Hawaii residents breathed a sigh of relief as Hurricane Lane disintegrated into a tropical storm, but authorities warned that its thrashing winds and relentless rain will remain a threat into the weekend.
Lane dumped more than 40 inches of rain in some parts of the Big Island over several days, sending residents fleeing life-threatening flash flooding and landslides.
It weakened to a tropical storm Friday, a major downgrade for what was a Category 3 hurricane just a day earlier.
Weakening is forecast through the weekend, with Lane expected to become "a remnant low" by late Saturday or Sunday, the Central Pacific Hurricane Center said.
The islands "dodged a bullet," said Honolulu Mayor Kirk Caldwell. While they will not face the full fury of a Category 3 hurricane, residents and tourists should remain vigilant as heavy rains, flash flooding and landslides are still a threat.
On Saturday, Lane's maximum sustained winds were near 65 mph with higher gusts, according to the center's latest bulletin. The storm is 130 miles (210 kilometers) south-southwest of Honolulu.
It's "moving slowly" toward the north-northwest, south of Hawaii and its outer rain bands are bringing severe floods to parts of the islands, the center said.
"Lane is moving north-northwest at near 3 mph (6 km/h), and this general motion is expected to continue through this morning. This will likely be followed by a turn toward the west with an increase in forward speed starting later today or tonight. This westward motion is forecast to continue through Sunday," the center said.
A tropical storm warning was in effect for Oahu, Maui and Hawaii counties, while a tropical storm watch was in effect for Kauai County. A warning means tropical storm conditions are expected while a watch means tropical storm conditions are possible.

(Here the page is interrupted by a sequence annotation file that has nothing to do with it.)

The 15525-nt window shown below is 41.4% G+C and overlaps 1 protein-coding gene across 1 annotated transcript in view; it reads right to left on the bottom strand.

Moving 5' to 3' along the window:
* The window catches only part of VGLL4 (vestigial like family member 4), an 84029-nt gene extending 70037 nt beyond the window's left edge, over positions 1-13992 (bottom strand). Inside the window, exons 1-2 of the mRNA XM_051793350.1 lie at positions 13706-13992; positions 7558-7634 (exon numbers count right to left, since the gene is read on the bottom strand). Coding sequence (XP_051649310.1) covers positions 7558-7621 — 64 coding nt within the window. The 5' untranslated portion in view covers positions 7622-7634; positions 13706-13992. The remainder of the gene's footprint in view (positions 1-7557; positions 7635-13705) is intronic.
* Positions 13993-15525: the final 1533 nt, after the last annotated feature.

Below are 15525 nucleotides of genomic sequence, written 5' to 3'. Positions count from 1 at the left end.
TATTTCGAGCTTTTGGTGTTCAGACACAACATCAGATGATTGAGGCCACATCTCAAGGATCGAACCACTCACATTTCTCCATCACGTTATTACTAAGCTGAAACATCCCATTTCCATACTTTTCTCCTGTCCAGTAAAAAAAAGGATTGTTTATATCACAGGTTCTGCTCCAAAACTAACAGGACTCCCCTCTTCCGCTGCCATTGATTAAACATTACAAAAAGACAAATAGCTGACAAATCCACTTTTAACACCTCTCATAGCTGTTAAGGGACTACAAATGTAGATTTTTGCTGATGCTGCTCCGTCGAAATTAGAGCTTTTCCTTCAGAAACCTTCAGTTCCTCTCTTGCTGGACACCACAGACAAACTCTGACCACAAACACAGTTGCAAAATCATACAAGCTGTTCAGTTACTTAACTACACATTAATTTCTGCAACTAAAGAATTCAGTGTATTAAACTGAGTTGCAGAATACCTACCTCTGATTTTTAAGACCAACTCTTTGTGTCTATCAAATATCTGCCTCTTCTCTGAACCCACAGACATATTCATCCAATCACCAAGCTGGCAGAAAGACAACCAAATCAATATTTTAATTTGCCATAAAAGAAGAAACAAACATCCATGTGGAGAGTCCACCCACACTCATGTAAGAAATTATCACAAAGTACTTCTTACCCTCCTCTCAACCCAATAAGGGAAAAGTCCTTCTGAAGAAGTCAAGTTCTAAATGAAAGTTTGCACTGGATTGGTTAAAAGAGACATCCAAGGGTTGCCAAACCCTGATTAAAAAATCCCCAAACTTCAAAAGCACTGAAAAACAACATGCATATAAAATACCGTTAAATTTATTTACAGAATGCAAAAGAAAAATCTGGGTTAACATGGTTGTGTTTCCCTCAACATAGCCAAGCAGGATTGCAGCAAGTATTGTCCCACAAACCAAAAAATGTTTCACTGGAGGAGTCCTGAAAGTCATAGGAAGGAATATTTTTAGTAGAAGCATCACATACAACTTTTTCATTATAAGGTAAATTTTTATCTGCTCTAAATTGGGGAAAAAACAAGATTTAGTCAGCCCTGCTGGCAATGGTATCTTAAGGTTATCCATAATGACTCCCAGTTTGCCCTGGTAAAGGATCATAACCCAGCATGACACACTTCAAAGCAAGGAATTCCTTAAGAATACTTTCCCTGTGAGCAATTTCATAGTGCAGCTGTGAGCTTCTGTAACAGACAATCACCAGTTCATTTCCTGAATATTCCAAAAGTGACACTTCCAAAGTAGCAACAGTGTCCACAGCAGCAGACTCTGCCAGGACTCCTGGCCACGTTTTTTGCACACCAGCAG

"Lane's outer rain bands will produce excessive rainfall this weekend, which could lead to additional flash flooding and landslides. Lane is expected to produce total rain accumulations of 10 to 20 inches in some areas. Localized storm total amounts well in excess of 40 inches have already been observed along the windward side of the Big Island," the center said.
The center of the storm is not expected to come ashore though the eye wall could pass dangerously close to the central islands, including Oahu and Maui, in the coming days.
But it's the Big Island of Hawaii -- the easternmost island in the chain -- that has been hammered hardest by rain. Lane's threat came as Maui residents battled two brush fires, including one that caused evacuations in a resort area.
Gov. David Ige said there is still a potential for flooding and first responders remain on the job. Tropical Storm Lane's slow, lingering movement means it will dump more rain in the area, potentially leading to more flooding, CNN meteorologist Robert Shackelford said.
Despite the flooding and landslides making headlines nationwide, many tourists were unfazed, with nearly 300,000 currently visiting the state, US Sen. Mazie Hirono said.